For his fifth and final edition, outgoing Berlin Film Festival artistic director Carlo Chatrian has assembled a promising lineup, rich in prestige, star-driven titles as well as more eclectic films containing the political elements intrinsic to the fest’s DNA.
“I am very happy and proud of this year’s lineup,” Chatrian tells Variety. “I think it achieved the balance between highly anticipated titles by filmmakers who are relevant in cinema history and, as always, films that you don’t expect to find in competition. At the same time I know that expectations can be a double-edged sword.”
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The 74th annual Berlinale, held Feb. 15-25, will feature such films as “La Cocina” with Rooney Mara; sci-fi drama “Another End” with Gael García Bernal and Renate Reinsve; and the historical drama “Small Things Like These” starring “Oppenheimer’s” Cillian Murphy.
Chatrian spoke with Variety to break down the lineup that looks to end his five-year Berlinale run with a bang.
How did you pull it off?
If you look at the past, we had a first edition and then the pandemic hit for two years. Last year’s edition was praised by the press, the audience and the market. So that gave production companies like A24 [which has several titles at Berlin this year] the answers they were looking for. At the same time, there are filmmakers with whom I have a long rapport that are happy to be in this year’s edition.
Tell me more about that aspect. How did you manage such great gets?
To give you a few examples, I’ve known Olivier Assayas for a long time. I knew that he was making this film [“Suspended Time,” a COVID-era movie about two couples spending lockdown together] that is a comedy that could play well in Berlin. So I was happy that from the outset he told me that he was aiming to launch it from our festival. With respect to Mati Diop [who has the doc “Dahomey” in competition], I knew that her film was ready at the end of the year, and we offered strong positioning.
On the other hand, with Alonso Ruizpalacious’s “La Cocina,” the fact that his previous films [most recently “A Cop Movie”] were in competition here, and well spotted, played in our favor. Similarly, the fact that Victor Kossakovsky’s “Gunda,” which played [in 2020] at Berlin in Encounters, got great feedback and was bought, helped. This year’s Kossakovsky title, “Architecton,” [a documentary about cement and humanity’s impact on a changing planet] is sold by A24, and for them it is the perfect film for Berlin. With regards to the opener, Matt Damon is a producer on “Small Things Like These” [starring Murphy]. Damon was in Berlin last year as a producer of “Kiss the Future” and was happy with how it was received. So he decided to give the film to us.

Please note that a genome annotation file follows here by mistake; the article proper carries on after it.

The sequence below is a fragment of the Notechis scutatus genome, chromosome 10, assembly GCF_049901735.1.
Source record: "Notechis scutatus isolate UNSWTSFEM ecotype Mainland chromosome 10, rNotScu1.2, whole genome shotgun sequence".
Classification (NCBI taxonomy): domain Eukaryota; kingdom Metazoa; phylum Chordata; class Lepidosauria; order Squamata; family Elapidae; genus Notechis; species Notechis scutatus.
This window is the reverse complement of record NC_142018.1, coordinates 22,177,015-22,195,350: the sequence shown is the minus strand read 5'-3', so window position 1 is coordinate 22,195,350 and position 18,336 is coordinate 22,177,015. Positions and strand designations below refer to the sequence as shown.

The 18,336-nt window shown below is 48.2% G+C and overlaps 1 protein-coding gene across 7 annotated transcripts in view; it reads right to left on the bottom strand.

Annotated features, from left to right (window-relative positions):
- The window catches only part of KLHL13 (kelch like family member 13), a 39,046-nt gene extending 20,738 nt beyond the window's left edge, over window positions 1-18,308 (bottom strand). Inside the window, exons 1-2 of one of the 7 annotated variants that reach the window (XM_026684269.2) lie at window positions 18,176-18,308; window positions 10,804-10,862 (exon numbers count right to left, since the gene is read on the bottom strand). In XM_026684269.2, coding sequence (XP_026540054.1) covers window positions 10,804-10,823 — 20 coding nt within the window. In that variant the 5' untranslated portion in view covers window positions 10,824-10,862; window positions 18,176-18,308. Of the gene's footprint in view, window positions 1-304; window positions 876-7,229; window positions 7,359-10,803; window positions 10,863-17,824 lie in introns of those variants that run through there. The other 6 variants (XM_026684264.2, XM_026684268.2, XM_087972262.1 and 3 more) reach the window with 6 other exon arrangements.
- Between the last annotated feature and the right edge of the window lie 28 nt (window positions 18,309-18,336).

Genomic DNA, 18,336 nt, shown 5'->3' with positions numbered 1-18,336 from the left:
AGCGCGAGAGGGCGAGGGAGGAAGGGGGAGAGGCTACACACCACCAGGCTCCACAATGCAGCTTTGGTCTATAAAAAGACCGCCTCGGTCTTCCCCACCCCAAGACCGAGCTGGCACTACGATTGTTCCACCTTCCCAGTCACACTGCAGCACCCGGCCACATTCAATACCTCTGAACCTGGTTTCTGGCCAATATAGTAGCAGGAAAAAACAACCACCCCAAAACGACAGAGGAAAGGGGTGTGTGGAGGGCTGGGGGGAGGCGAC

There are three African films in competition, which is certainly a rarity. How did the stars align for that to happen?
First of all, I’m very pleased about this. Of course Abderrahmane Sissako [who is bowing “Black Tea” in Berlin] and Mati Diop are well known, but in the case of “Who Do I Belong To,” the first feature by [Tunisian American director] Meryam Joobeur, it happened that we came across a true surprise. I expected the film [a drama about maternal love set on a farm in Tunisia] to be good, but not to be as complex and rich as it is. On the one hand, there was the desire to host these films because I felt there was a lack [of African cinema in our selection]. On the other hand, they were ready at the right time — or at least we grabbed them at the right time.
Two films have pulled out of the Berlinale to join the “Strike Germany” protest that is boycotting German cultural institutions because of the German government’s support of Israel during the Israel-Hamas war. Do you expect more titles to pull out?
The artists who have decided not to attend the Berlinale are part of Forum Expanded, the section that is more related to visual art, so in a way it’s more related to visual artists rather than filmmakers. I am in contact with filmmakers and they are eager to come because they can see that the festival is a great platform to discuss things — and the best way to discuss is through cinema. We are monitoring, and we know there are artists who are against coming to Germany. We respect their decision but still believe that the festival is a great place for dialogue and want to keep that. We are happy that our lineup comprises films by Palestinian and Israeli talents together. One is [Israeli auteur Amos Gitai’s] “Shikun” [in Berlinale Special, with a cast comprising Palestinian actress Bahira Ablassi], and another is the documentary “No Other Land” [made by a Palestinian Israeli collective] and shot on the West Bank, which shows the Israeli army displacing Palestinian farmers. We are not shying away from controversy. That is part of the festival. But we are happy that both of these films are made by both Israeli and Palestinian talents. It’s a great answer to the polarization we are seeing everywhere and in Germany even more so.
This interview has been edited and condensed for clarity.
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